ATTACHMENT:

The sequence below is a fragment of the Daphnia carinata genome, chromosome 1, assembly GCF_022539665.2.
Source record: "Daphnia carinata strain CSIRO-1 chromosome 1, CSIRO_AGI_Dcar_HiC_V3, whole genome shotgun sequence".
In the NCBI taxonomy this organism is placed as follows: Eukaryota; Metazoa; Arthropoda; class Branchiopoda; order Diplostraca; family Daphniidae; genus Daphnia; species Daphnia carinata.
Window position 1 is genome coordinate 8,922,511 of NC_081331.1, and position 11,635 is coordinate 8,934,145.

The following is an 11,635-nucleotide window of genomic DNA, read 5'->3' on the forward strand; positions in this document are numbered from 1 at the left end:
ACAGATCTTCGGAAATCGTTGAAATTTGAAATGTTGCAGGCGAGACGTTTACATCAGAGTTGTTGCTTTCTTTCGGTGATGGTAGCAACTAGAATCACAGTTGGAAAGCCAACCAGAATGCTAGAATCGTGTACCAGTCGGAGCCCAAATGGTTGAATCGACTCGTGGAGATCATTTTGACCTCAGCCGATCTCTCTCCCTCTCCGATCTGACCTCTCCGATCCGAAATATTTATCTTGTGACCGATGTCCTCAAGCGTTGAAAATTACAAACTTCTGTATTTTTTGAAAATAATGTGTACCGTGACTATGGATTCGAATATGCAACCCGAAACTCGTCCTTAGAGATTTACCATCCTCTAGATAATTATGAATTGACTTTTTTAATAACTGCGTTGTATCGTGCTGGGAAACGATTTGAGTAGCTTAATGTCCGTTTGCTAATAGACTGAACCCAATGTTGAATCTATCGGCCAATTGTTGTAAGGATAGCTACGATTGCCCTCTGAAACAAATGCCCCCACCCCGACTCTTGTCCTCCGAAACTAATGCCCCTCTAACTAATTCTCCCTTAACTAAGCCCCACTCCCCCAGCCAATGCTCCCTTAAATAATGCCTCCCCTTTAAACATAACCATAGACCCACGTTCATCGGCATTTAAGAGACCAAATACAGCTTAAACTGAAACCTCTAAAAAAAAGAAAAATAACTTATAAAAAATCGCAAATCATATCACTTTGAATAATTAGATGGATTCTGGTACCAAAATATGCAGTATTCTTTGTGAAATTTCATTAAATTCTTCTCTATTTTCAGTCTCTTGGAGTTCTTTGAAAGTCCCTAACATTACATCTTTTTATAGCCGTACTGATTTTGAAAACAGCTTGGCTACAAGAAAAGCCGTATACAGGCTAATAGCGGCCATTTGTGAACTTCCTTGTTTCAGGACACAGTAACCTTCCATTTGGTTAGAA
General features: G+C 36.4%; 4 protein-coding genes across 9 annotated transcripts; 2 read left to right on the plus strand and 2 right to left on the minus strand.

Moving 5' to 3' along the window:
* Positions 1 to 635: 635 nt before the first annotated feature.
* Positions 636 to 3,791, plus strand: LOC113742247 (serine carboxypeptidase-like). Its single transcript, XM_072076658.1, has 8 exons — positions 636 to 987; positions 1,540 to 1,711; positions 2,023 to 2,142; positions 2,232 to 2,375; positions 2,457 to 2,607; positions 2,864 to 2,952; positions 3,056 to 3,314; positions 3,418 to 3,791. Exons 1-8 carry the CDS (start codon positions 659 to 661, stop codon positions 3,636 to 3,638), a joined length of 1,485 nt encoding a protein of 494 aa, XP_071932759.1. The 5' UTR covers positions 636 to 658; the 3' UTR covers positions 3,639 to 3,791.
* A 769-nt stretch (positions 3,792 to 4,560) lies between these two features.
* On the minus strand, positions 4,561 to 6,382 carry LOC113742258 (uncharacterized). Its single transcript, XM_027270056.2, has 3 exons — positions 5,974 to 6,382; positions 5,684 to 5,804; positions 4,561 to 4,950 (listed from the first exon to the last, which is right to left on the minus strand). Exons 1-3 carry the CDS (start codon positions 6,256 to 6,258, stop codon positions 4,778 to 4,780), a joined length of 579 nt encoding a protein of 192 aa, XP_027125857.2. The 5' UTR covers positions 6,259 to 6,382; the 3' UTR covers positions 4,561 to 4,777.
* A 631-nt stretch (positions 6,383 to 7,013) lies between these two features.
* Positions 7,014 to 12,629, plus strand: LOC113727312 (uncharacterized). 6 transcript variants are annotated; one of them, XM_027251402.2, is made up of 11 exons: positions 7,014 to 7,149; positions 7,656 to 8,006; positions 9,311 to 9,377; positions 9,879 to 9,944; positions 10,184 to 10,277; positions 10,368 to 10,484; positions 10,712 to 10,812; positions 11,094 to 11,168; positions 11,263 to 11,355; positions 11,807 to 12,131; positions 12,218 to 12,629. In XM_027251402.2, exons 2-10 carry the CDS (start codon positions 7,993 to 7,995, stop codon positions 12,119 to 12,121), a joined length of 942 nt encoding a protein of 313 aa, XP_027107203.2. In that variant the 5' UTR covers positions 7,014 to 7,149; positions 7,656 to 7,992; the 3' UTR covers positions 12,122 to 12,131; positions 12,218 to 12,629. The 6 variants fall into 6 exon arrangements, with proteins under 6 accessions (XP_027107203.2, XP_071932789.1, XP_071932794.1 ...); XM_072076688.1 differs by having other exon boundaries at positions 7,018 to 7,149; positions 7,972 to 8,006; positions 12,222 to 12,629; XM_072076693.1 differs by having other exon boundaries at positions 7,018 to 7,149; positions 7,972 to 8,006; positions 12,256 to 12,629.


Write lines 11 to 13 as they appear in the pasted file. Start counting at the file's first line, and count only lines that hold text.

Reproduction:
* A 769-nt stretch (positions 3,792 to 4,560) lies between these two features.
* On the minus strand, positions 4,561 to 6,382 carry LOC113742258 (uncharacterized). Its single transcript, XM_027270056.2, has 3 exons — positions 5,974 to 6,382; positions 5,684 to 5,804; positions 4,561 to 4,950 (listed from the first exon to the last, which is right to left on the minus strand). Exons 1-3 carry the CDS (start codon positions 6,256 to 6,258, stop codon positions 4,778 to 4,780), a joined length of 579 nt encoding a protein of 192 aa, XP_027125857.2. The 5' UTR covers positions 6,259 to 6,382; the 3' UTR covers positions 4,561 to 4,777.
* A 631-nt stretch (positions 6,383 to 7,013) lies between these two features.